High-temperature superconductors (e.g. BSCCO or YBCO) may be used for high-field inserts when required magnetic fields are higher than Nb3Sn can manage. BSCCO, YBCO or magnesium diboride may also be used for current leads, conducting high currents from room temperature into the cold magnet without an accompanying large heat leak from resistive leads.
The coil windings of a superconducting magnet are made of wires or tapes of Type II superconductors (e.g.niobium-titanium or niobium-tin). The wire or tape itself may be made of tiny filaments (about 20 micrometers thick) of superconductor in a copper matrix. The copper is needed to add mechanical stability, and to provide a low resistance path for the large currents in case the temperature rises above Tc or the current rises above Ic and superconductivity is lost. These filaments need to be this small because in this type of superconductor the current only flows in a surface layer whose thickness is limited to the london penetration depth. (See Skin effect) The coil must be carefully designed to withstand (or counteract) magnetic pressure and Lorentz forces that could otherwise cause wire fracture or crushing of insulation between adjacent turns.
An MRI machine that uses a superconducting magnet. The magnet is inside the doughnut-shaped housing and can create a 3-tesla field inside the central hole.
Superconducting magnets have a number of advantages over resistive electromagnets. They can generate magnetic fields that are up to ten times stronger than those generated by ordinary ferromagnetic-core electromagnets, which are limited to fields of around 2 T. The field is generally more stable, resulting in less noisy measurements. They can be smaller, and the area at the center of the magnet where the field is created is empty rather than being occupied by an iron core. Most importantly, for large magnets they can consume much less power. In the persistent state (above), the only power the magnet consumes is that needed for any refrigeration equipment to preserve the cryogenic temperature. Higher fields, however can be achieved with special cooled resistive electromagnets, as superconducting coils will enter the normal (non-superconducting) state (see quench, above) at high fields. Steady fields of over 40 T can now be achieved by many institutions around the world usually by combining a Bitter electromagnet with a superconducting magnet (often as an insert).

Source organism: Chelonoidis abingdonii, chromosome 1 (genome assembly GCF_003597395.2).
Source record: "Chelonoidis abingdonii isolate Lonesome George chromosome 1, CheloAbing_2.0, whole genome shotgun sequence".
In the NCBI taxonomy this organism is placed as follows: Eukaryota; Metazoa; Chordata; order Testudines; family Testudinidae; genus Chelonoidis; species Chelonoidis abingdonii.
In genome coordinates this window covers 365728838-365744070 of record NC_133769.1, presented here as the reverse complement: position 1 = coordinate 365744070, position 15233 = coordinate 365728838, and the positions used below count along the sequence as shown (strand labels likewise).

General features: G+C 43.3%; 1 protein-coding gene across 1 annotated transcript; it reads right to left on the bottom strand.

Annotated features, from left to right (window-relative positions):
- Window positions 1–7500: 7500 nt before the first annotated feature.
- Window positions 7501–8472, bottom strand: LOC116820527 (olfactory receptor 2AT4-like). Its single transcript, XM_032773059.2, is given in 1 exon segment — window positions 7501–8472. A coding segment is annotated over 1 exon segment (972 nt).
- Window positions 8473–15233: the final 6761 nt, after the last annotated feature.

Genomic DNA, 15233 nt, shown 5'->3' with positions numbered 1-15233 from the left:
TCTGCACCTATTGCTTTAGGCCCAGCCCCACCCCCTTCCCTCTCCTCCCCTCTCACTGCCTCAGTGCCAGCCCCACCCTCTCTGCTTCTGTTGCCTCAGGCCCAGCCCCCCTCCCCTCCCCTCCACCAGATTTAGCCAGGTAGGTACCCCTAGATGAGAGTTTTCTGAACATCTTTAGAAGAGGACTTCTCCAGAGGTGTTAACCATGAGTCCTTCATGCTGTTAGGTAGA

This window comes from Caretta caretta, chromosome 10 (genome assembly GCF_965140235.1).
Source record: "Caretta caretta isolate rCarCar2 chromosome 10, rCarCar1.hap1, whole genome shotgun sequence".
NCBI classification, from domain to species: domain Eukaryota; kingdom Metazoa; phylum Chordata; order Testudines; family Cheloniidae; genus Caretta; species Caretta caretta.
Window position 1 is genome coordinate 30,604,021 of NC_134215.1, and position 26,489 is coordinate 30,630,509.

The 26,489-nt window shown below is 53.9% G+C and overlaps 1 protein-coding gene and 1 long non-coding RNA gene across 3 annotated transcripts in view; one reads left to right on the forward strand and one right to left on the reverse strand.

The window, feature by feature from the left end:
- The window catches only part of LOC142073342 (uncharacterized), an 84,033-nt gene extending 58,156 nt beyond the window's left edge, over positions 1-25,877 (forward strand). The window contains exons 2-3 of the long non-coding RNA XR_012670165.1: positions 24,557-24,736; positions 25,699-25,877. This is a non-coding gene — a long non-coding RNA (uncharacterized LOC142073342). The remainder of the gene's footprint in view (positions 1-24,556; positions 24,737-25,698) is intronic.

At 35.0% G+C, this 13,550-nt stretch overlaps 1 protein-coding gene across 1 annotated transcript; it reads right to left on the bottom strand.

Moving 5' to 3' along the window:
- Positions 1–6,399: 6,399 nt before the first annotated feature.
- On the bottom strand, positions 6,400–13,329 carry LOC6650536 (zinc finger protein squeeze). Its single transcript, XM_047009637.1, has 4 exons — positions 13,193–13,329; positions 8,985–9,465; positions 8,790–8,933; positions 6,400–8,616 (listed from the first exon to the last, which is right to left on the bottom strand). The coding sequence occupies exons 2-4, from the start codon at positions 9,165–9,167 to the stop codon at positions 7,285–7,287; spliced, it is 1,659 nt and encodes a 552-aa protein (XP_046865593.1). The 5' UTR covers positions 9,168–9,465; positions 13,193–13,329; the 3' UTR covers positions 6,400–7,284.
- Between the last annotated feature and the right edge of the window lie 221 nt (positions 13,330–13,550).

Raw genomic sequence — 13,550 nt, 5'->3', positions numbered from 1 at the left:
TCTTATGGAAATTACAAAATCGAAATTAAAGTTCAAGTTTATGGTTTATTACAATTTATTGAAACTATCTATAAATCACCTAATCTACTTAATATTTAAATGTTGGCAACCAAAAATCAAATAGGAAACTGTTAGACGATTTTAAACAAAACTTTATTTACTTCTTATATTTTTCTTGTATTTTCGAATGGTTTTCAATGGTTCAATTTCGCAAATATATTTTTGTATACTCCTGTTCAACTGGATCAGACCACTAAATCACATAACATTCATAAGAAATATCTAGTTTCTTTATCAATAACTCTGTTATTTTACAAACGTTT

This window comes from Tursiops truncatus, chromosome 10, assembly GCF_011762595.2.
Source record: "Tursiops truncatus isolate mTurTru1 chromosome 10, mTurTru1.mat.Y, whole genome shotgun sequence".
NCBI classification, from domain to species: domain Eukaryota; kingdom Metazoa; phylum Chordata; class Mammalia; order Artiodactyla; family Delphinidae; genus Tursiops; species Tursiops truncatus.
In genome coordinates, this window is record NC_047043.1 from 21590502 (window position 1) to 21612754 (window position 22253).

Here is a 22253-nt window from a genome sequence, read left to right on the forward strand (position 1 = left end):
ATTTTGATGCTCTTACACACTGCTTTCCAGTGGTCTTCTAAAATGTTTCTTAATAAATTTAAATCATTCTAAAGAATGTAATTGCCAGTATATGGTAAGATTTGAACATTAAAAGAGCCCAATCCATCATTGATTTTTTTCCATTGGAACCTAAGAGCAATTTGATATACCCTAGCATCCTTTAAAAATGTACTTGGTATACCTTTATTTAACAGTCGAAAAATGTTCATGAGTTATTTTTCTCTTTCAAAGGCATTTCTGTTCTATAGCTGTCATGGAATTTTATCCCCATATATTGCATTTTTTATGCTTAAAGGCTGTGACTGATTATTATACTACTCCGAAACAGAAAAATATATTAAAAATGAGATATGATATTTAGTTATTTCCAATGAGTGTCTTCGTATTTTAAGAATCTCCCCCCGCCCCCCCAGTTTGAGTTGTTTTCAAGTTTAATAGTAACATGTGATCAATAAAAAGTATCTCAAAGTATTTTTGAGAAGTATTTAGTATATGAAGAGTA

Superconducting magnets are widely used in MRI machines, NMR equipment, mass spectrometers, magnetic separation processes, and particle accelerators.
In Japan, after decades of research and development into superconducting maglev by Japanese National Railways and later Central Japan Railway Company (JR Central), the Japanese government gave permission to JR Central to build the Chūō Shinkansen, linking Tokyo to Nagoya and later to Osaka.
One of the most challenging use of SC magnets is in the LHC particle accelerator. The niobium-titanium (Nb-Ti) magnets operate at 1.9 K to allow them to run safely at 8.3 T. Each magnet stores 7 MJ. In total the magnets store 10.4 gigajoules (2.5 tons of TNT). Once or twice a day, as the protons are accelerated from 450 GeV to 7 TeV, the field of the superconducting bending magnets will be increased from 0.54 T to 8.3 T.
The central solenoid and toroidal field superconducting magnets designed for the ITER fusion reactor use niobium-tin (Nb3Sn) as a superconductor. The Central Solenoid coil will carry 46 kA and produce a field of 13.5 teslas. The 18 Toroidal Field coils at max field of 11.8 T will store 41 GJ (total?). They have been tested at a record 80 kA. Other lower field ITER magnets (PF and CC) will use niobium-titanium. Most of the ITER magnets will have their field varied many times per hour.
One high-resolution mass spectrometer is planned to use a 21-tesla SC magnet.
Globally in 2014, about five billion euros worth of economic activity resulted from which superconductivity is indispensable. MRI systems, most of which employ niobium-titanium, accounted for about 80% of that total.